Why Calories Count book

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The Calorie-Burning Trick to Practice After Every Lunch Meeting
Fidget in your seat. While annoying to coworkers, squirming and tapping can burn calories and even prevent them from turning into fat. "[In one study where 16 men were given 1,000 extra calories for 8 weeks, some gained as few as three pounds, some as many as 16.] Neither the volunteers' basal metabolic rates nor prescribed activity levels could explain the observed differences in fat deposition among their volunteers. Instead, the Mayo Clinic researchers concluded that the differences in fat deposition must have been due to what they called non-exercise activity thermogenesis, abbreviated NEAT and known commonly as fidgeting. NEAT, the investigators explained, includes thumb twiddling, standing as opposed to sitting or lying down and other kinds of nervous twitching. They measured the calorie contribution of NEAT activities before and during the overeating trial ... and found that the volunteers whose NEAT expenditures increased the most during the overeating phase deposited the least amount of body fat."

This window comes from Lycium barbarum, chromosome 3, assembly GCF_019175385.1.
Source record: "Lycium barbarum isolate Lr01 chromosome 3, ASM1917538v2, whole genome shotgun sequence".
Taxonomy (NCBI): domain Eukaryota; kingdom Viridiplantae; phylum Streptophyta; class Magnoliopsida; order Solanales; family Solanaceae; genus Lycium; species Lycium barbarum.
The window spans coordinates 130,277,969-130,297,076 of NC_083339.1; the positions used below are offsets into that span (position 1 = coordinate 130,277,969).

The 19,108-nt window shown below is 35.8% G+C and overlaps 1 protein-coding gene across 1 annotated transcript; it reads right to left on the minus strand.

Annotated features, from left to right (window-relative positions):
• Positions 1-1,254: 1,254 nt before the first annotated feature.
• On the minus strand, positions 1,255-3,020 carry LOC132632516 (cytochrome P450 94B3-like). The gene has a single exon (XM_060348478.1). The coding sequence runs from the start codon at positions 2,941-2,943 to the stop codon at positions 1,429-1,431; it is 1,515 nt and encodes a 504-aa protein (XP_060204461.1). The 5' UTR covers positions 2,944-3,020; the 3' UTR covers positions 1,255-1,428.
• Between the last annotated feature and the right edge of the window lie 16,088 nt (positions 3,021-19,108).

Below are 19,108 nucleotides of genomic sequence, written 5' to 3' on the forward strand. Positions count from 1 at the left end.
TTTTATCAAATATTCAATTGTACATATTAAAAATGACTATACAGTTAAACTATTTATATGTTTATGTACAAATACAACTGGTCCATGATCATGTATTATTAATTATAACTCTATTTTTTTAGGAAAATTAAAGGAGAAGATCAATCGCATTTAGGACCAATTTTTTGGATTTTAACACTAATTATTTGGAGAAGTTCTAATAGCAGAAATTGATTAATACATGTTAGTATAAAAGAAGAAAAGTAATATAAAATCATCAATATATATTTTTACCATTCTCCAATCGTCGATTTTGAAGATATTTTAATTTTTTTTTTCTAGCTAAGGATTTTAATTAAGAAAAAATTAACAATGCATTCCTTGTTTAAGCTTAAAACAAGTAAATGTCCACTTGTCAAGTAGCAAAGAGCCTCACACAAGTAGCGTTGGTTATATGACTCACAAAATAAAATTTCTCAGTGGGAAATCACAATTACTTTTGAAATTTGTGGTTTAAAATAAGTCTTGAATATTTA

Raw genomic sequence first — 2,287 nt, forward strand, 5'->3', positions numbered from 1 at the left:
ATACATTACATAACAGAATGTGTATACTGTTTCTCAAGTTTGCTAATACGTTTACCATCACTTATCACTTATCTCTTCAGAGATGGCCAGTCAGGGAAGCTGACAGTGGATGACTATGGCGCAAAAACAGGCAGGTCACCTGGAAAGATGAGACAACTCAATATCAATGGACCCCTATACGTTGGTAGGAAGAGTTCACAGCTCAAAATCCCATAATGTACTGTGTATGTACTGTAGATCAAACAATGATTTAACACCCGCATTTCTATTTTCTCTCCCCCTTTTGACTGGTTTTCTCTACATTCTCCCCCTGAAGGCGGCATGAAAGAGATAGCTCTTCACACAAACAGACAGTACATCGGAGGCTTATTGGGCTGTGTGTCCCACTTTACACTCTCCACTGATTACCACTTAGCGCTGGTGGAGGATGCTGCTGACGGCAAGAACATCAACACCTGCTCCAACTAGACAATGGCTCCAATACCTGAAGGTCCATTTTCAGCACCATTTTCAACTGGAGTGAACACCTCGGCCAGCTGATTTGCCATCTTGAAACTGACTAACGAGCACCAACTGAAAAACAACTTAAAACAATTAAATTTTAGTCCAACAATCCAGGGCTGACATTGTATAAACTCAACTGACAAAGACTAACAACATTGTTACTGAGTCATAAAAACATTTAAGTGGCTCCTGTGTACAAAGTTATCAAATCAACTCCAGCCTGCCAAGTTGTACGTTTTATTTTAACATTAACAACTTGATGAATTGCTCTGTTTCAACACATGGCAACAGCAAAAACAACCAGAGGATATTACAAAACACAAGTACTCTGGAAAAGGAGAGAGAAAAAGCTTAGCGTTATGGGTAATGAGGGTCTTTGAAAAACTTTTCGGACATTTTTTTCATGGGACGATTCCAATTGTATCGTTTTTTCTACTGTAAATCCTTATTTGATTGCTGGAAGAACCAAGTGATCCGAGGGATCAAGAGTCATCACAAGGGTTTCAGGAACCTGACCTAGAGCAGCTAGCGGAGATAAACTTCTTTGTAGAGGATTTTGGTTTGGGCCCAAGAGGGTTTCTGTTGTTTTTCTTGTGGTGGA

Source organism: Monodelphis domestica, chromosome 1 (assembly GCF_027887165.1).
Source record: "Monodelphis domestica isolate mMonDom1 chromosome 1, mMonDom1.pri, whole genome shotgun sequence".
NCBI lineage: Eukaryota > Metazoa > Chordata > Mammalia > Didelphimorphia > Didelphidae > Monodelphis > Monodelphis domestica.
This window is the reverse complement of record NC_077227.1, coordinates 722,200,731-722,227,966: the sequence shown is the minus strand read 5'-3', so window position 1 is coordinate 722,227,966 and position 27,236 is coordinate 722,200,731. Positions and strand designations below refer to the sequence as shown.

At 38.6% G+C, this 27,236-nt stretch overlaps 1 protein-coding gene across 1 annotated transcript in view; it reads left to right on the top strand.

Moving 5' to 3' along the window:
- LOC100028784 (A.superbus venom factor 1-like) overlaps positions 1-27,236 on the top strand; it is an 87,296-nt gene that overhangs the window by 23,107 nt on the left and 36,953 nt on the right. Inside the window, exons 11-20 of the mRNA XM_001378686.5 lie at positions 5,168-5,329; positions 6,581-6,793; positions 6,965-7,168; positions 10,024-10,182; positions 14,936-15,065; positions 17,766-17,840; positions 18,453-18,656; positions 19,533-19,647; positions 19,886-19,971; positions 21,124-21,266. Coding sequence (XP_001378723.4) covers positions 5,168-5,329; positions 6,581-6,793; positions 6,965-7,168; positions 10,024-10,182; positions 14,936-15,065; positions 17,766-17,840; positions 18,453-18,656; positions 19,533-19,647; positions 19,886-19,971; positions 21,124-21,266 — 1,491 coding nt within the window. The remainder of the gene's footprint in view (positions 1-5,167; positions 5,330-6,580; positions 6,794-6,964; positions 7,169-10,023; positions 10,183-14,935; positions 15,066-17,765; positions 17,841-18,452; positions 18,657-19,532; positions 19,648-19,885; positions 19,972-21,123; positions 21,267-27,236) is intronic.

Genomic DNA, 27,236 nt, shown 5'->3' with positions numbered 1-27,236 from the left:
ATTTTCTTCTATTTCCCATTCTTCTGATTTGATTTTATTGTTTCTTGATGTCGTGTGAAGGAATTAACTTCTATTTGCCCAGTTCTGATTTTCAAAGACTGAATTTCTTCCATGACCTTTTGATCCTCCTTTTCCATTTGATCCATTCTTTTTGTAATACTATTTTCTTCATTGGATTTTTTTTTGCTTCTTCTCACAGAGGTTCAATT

From Why Calories Count: From Science to Politics (University of California Press) by Marion Nestle & Malden Nesheim.
As a reminder, always consult your doctor for medical advice and treatment before starting any program.